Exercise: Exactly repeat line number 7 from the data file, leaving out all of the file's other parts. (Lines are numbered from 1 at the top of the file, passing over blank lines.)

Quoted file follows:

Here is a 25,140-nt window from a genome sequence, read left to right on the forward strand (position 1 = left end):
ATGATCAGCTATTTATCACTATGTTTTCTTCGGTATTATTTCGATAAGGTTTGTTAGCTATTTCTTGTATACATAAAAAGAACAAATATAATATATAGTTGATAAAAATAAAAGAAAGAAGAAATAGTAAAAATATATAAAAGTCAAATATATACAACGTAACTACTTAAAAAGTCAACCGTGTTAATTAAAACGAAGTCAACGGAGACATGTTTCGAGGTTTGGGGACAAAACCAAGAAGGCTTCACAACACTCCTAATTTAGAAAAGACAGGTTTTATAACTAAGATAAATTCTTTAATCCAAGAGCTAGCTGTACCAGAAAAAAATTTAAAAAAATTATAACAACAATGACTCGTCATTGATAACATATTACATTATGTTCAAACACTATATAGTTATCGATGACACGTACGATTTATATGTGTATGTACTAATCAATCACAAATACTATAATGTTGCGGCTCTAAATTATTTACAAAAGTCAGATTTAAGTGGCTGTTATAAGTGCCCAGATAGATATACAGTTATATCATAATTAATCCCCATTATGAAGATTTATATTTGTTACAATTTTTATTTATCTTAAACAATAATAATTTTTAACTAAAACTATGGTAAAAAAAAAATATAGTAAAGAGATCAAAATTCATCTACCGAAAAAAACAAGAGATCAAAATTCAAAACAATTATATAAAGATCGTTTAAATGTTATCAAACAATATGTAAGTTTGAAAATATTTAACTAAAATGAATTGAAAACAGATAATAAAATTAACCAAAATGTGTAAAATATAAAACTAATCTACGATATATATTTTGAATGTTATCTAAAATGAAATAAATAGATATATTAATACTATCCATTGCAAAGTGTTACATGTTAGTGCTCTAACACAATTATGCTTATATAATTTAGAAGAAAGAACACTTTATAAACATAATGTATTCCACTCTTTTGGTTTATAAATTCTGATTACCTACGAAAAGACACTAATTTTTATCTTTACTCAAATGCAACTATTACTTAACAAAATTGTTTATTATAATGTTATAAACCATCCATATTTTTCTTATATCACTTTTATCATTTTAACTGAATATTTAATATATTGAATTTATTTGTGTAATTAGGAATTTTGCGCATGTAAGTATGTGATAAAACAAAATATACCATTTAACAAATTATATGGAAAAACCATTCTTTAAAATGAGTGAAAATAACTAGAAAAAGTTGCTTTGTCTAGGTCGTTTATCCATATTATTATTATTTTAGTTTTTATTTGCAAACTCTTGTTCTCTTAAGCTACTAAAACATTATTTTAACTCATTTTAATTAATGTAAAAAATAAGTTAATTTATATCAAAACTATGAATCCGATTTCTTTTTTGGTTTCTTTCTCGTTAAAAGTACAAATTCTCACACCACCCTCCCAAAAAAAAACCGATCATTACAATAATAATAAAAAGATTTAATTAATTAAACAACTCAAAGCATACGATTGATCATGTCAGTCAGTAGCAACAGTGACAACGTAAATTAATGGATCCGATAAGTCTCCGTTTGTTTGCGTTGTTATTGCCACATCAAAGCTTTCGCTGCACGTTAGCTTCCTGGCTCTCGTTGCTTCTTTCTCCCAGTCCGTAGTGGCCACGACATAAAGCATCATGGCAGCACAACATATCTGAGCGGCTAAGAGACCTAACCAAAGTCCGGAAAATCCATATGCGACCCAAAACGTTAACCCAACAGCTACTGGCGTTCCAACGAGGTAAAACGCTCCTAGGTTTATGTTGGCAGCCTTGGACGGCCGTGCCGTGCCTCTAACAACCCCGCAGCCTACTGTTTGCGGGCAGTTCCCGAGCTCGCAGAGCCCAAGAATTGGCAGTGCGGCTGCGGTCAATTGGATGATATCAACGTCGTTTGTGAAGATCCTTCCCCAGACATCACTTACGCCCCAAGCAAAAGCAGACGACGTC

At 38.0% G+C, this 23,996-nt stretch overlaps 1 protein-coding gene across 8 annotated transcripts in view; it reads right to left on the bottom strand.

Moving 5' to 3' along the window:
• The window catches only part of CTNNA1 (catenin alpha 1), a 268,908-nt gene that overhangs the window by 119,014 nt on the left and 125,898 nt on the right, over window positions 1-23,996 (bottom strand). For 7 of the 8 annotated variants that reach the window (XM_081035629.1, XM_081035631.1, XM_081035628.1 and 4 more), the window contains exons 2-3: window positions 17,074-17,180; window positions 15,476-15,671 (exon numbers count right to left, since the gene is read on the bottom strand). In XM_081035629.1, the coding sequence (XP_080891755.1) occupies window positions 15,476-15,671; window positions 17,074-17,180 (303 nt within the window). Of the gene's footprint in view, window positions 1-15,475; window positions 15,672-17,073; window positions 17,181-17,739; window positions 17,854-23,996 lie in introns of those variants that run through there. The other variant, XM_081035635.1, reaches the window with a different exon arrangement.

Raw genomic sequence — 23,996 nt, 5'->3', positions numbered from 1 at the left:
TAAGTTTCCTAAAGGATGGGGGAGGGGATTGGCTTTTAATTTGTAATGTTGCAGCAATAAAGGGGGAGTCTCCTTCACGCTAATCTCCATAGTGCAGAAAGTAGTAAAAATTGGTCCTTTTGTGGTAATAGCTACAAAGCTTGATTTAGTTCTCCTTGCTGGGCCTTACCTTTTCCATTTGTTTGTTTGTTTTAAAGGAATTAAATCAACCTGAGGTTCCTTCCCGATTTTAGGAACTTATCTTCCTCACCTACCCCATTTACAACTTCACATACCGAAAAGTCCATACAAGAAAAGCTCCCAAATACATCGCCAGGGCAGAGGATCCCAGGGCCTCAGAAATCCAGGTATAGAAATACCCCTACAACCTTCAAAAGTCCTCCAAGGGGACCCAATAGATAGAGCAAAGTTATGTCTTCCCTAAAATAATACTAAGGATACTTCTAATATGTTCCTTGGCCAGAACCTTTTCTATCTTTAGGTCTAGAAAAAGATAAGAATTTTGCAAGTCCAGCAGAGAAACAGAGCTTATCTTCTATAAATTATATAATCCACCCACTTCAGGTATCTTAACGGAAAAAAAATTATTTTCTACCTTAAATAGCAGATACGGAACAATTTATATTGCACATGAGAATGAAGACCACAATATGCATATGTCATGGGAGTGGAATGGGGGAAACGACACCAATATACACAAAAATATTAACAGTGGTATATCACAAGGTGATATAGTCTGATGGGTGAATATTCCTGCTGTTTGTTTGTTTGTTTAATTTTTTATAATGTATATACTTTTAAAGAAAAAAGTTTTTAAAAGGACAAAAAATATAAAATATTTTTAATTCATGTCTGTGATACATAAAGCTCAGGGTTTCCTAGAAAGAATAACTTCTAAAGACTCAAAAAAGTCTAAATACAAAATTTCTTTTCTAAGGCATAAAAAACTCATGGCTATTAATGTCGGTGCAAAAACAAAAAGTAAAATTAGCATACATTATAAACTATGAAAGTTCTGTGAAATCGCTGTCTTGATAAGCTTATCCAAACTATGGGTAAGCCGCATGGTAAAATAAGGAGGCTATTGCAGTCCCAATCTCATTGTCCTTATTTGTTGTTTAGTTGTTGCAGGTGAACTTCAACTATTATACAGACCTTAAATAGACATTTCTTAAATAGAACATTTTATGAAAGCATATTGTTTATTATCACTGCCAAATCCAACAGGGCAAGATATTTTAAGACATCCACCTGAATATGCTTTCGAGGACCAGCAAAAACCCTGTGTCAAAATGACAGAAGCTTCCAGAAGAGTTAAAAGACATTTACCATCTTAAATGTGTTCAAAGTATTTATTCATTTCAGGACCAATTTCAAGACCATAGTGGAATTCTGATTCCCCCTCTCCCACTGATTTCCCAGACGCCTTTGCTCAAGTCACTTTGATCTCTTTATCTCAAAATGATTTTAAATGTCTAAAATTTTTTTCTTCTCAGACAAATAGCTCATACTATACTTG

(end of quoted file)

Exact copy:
TAAGTTTCCTAAAGGATGGGGGAGGGGATTGGCTTTTAATTTGTAATGTTGCAGCAATAAAGGGGGAGTCTCCTTCACGCTAATCTCCATAGTGCAGAAAGTAGTAAAAATTGGTCCTTTTGTGGTAATAGCTACAAAGCTTGATTTAGTTCTCCTTGCTGGGCCTTACCTTTTCCATTTGTTTGTTTGTTTTAAAGGAATTAAATCAACCTGAGGTTCCTTCCCGATTTTAGGAACTTATCTTCCTCACCTACCCCATTTACAACTTCACATACCGAAAAGTCCATACAAGAAAAGCTCCCAAATACATCGCCAGGGCAGAGGATCCCAGGGCCTCAGAAATCCAGGTATAGAAATACCCCTACAACCTTCAAAAGTCCTCCAAGGGGACCCAATAGATAGAGCAAAGTTATGTCTTCCCTAAAATAATACTAAGGATACTTCTAATATGTTCCTTGGCCAGAACCTTTTCTATCTTTAGGTCTAGAAAAAGATAAGAATTTTGCAAGTCCAGCAGAGAAACAGAGCTTATCTTCTATAAATTATATAATCCACCCACTTCAGGTATCTTAACGGAAAAAAAATTATTTTCTACCTTAAATAGCAGATACGGAACAATTTATATTGCACATGAGAATGAAGACCACAATATGCATATGTCATGGGAGTGGAATGGGGGAAACGACACCAATATACACAAAAATATTAACAGTGGTATATCACAAGGTGATATAGTCTGATGGGTGAATATTCCTGCTGTTTGTTTGTTTGTTTAATTTTTTATAATGTATATACTTTTAAAGAAAAAAGTTTTTAAAAGGACAAAAAATATAAAATATTTTTAATTCATGTCTGTGATACATAAAGCTCAGGGTTTCCTAGAAAGAATAACTTCTAAAGACTCAAAAAAGTCTAAATACAAAATTTCTTTTCTAAGGCATAAAAAACTCATGGCTATTAATGTCGGTGCAAAAACAAAAAGTAAAATTAGCATACATTATAAACTATGAAAGTTCTGTGAAATCGCTGTCTTGATAAGCTTATCCAAACTATGGGTAAGCCGCATGGTAAAATAAGGAGGCTATTGCAGTCCCAATCTCATTGTCCTTATTTGTTGTTTAGTTGTTGCAGGTGAACTTCAACTATTATACAGACCTTAAATAGACATTTCTTAAATAGAACATTTTATGAAAGCATATTGTTTATTATCACTGCCAAATCCAACAGGGCAAGATATTTTAAGACATCCACCTGAATATGCTTTCGAGGACCAGCAAAAACCCTGTGTCAAAATGACAGAAGCTTCCAGAAGAGTTAAAAGACATTTACCATCTTAAATGTGTTCAAAGTATTTATTCATTTCAGGACCAATTTCAAGACCATAGTGGAATTCTGATTCCCCCTCTCCCACTGATTTCCCAGACGCCTTTGCTCAAGTCACTTTGATCTCTTTATCTCAAAATGATTTTAAATGTCTAAAATTTTTTTCTTCTCAGACAAATAGCTCATACTATACTTG